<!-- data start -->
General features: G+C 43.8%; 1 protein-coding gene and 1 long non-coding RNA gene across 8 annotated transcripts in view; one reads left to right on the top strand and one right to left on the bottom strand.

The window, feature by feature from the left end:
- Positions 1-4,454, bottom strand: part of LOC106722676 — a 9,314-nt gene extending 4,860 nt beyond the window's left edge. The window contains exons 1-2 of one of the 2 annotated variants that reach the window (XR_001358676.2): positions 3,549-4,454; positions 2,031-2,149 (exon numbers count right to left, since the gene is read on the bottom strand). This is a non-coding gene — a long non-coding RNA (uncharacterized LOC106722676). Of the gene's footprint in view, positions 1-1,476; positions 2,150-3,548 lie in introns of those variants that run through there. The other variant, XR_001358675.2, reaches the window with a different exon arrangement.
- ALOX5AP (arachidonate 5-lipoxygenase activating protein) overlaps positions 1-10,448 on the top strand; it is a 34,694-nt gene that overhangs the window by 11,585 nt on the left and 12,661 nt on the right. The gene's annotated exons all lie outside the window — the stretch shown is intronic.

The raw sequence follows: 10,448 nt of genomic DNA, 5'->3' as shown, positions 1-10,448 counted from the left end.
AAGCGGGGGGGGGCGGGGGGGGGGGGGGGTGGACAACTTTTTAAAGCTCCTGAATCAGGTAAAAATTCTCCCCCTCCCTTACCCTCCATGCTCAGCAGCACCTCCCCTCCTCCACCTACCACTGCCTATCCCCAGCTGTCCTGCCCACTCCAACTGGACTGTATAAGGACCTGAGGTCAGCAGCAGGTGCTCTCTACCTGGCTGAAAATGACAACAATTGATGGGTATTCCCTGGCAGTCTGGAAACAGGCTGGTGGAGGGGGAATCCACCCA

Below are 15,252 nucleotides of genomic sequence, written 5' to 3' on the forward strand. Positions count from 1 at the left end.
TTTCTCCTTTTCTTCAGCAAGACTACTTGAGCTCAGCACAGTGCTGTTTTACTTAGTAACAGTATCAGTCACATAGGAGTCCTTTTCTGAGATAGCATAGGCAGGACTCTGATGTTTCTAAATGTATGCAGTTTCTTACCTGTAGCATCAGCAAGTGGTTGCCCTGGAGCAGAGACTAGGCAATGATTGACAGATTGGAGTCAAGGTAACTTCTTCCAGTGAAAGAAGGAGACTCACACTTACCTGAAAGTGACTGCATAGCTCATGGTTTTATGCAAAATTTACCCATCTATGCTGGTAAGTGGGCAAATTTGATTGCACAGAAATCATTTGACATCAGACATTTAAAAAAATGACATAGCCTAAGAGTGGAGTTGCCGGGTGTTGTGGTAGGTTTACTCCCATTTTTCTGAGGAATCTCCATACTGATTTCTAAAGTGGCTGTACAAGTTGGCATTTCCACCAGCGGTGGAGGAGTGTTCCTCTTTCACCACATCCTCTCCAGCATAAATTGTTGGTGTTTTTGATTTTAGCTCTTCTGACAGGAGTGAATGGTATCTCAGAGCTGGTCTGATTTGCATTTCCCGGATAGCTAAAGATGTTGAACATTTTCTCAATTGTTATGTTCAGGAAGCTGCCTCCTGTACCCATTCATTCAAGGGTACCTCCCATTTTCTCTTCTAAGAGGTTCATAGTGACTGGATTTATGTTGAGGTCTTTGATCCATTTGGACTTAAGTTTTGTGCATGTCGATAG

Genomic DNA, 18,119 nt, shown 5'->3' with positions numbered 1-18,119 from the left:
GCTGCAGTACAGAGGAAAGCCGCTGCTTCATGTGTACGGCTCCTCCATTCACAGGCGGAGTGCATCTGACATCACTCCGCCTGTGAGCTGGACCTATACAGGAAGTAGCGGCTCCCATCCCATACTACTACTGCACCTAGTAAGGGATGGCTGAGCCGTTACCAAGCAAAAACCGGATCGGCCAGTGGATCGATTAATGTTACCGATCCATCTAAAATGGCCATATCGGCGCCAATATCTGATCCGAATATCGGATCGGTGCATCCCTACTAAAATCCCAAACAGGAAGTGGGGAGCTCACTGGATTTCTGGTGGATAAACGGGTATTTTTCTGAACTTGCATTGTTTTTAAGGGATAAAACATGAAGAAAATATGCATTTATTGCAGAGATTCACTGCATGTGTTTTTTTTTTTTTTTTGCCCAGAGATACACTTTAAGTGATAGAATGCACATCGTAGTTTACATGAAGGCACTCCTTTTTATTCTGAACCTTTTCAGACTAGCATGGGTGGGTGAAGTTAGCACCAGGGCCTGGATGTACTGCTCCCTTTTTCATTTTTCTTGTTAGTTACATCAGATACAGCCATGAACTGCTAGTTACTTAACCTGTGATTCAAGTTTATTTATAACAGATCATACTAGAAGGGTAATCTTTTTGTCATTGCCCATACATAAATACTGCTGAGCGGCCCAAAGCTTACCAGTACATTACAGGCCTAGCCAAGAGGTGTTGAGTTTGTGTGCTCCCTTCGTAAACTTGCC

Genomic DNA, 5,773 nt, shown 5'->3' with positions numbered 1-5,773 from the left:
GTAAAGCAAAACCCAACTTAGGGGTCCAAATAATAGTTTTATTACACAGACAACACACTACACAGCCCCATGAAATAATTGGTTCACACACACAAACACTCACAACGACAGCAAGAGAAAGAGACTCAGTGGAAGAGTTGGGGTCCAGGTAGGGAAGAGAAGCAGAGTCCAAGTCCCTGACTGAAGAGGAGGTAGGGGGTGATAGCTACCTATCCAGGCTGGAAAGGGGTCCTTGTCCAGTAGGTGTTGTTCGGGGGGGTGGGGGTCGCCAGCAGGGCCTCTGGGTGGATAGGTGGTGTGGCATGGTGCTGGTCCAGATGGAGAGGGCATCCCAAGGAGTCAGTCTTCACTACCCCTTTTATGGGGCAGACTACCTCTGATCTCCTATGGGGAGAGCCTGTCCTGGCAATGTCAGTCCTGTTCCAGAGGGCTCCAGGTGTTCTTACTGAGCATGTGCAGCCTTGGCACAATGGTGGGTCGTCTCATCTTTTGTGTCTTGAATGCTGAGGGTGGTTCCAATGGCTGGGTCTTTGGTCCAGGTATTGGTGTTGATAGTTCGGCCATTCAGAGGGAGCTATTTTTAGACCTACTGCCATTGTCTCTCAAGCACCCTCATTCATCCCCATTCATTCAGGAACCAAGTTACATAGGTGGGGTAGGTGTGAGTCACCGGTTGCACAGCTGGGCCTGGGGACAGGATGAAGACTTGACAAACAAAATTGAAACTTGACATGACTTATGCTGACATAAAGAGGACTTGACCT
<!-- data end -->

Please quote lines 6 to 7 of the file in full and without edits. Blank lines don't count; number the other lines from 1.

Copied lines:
AAGCGGGGGGGGGCGGGGGGGGGGGGGGGTGGACAACTTTTTAAAGCTCCTGAATCAGGTAAAAATTCTCCCCCTCCCTTACCCTCCATGCTCAGCAGCACCTCCCCTCCTCCACCTACCACTGCCTATCCCCAGCTGTCCTGCCCACTCCAACTGGACTGTATAAGGACCTGAGGTCAGCAGCAGGTGCTCTCTACCTGGCTGAAAATGACAACAATTGATGGGTATTCCCTGGCAGTCTGGAAACAGGCTGGTGGAGGGGGAATCCACCCA

Below are 15,252 nucleotides of genomic sequence, written 5' to 3' on the forward strand. Positions count from 1 at the left end.